Monday, January 25, 2010

Honesty is Not Just the Best Policy, It's the Only Policy That Matters

“You can bend it and twist it... You can misuse and abuse it... But even God cannot change the Truth.” ~Michael Levy

“I love you, and because I love you, I would sooner have you hate me for telling you the truth than adore me for telling you lies.”

There are a lot of bullshitters in this world. That's for sure. I'm not one of them. Even in the real world, my non-anonymous state, I am probably one of the most honest people you will ever meet.

People say it's unwise to be so honest. I say that they are wrong. If anything, my life has been richer because of the honesty I give to others. And you know what? When I'm honest, that gesture usually gets reciprocated by others.

Friends have told me how much they appreciate me telling them the truth when no one else had the cohones to do so. Now granted, I'm not talking about being completely tactless or cruel in the delivery of the truth, or giving it when it's unsolicited. (I tend not to butt my nose into situations, but am there for my friends should they ask me for advice or simply need a shoulder to cry on or a supportive ear.) There is a way to be honest without being tactless or hurtful. I prefer that route.

Several people have told me how "refreshingly honest" I am. I hear that a lot from people in general. While I was sincerely touched by these expressions, I also find it troubling that this is considered to be such a novelty in the first place. Frankly, it's a sad commentary on how a lot of people choose to live their lives -- i.e., in a state of perpetual dishonesty. I don't know how they do it. Maybe these people don't realize how important it is -- to their own & others' well-being -- to be honest with themselves & the people who matter to them. Dishonesty is like acid; it corrodes everything it touches, & eventually will sap the life from people & crush their souls & psyches. Lying to oneself & others has a very high cost; it takes a mental & physical toll, as the concealment of truth requires way more way effort & energy than simply being forthright & honest.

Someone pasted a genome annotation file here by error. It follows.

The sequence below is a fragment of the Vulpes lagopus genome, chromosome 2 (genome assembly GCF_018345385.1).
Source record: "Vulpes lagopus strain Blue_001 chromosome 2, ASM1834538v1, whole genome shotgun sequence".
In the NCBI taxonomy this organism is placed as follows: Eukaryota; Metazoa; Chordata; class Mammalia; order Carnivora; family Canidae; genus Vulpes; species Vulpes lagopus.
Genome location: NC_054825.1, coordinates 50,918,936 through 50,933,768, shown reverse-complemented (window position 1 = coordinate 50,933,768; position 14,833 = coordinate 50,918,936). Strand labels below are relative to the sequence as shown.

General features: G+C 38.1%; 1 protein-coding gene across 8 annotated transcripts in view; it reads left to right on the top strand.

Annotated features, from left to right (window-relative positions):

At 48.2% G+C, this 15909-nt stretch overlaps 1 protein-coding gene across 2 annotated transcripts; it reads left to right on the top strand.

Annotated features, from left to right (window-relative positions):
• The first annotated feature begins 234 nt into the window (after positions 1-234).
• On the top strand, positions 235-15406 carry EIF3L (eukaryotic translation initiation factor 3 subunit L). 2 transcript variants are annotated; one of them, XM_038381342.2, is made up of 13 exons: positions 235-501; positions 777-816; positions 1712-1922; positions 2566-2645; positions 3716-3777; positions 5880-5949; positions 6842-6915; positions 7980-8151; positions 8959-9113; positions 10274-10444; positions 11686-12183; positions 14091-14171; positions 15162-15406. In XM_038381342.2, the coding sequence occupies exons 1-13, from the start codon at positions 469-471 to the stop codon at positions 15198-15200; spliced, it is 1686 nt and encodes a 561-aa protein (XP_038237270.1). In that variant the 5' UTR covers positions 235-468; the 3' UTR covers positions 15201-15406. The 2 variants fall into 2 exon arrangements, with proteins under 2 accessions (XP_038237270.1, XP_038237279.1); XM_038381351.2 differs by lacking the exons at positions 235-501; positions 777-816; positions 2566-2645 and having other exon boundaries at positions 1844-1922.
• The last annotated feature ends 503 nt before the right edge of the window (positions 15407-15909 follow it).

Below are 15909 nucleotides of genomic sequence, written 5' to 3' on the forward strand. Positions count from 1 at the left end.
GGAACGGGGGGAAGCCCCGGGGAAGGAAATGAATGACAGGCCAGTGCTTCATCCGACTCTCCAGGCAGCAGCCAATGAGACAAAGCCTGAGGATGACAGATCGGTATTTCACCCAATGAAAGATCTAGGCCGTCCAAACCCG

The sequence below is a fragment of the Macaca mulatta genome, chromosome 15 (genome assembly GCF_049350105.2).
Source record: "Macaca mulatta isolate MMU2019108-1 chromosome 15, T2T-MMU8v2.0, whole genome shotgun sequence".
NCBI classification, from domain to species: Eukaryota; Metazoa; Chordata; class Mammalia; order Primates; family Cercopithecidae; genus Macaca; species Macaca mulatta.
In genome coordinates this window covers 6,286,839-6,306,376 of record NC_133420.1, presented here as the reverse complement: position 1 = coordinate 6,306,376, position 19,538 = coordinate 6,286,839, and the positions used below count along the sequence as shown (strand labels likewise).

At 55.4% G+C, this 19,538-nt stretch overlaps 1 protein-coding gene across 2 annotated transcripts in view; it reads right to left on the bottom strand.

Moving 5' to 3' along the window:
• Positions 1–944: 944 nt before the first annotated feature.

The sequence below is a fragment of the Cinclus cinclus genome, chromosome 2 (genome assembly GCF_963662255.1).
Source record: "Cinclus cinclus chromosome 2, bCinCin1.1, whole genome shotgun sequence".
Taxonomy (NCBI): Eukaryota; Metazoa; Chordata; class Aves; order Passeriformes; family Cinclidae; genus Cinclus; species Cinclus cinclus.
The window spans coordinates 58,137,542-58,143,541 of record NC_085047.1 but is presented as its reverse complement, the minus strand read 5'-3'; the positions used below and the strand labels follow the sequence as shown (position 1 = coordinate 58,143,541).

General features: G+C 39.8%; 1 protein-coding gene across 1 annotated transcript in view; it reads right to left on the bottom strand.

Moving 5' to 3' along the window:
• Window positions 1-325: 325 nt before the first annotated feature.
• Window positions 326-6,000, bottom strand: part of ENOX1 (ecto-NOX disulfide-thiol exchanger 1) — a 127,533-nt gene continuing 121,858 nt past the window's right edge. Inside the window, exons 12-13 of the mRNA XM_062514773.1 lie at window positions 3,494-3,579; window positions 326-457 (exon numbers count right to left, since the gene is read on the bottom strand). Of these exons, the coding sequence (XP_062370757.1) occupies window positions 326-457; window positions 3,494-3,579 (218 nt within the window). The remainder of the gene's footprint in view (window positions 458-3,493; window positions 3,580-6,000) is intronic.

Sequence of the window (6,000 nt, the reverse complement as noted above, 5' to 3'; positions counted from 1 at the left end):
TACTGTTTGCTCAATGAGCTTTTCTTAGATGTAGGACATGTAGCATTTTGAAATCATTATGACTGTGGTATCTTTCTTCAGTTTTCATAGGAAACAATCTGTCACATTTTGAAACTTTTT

Conversely, when a person is honest, they exude a certain fearlessness, & as cheesy as this probably sounds, "an inner glow." Of course, this is often not without hardship or struggle. The truth isn't often accepted by others. Justice, doing what's right. It's not always meant to be easy, but it can be felt so deeply. It can power us through the darkest days & nights. If we shine with passion & purpose, no one can stop us. Even if takes a while to get there. (As Confucius wisely wrote: "It does not matter how slow you go so long as you do not stop." Currently a favorite quote of mine.)

Honesty takes courage & conviction, & is character-building. It makes the statement, "I have the balls not to care what others think because what I've got to say is more important than other people's approval; this is what's right, so I've got to declare it."

[Please note that the above statement is NOT the same thing as what I like to call "TMI disease." :) No holds-barred personal self-disclosure about minor details of one's life is not the same thing as declaring the essential truths that matter.]

I believe so strongly in the principles of honesty, that I would rather be quiet than be dishonest.

We have much to learn from little children: Children are born into this natural state of telling the truth; it's time we all return to that state. "The truth will set you free."

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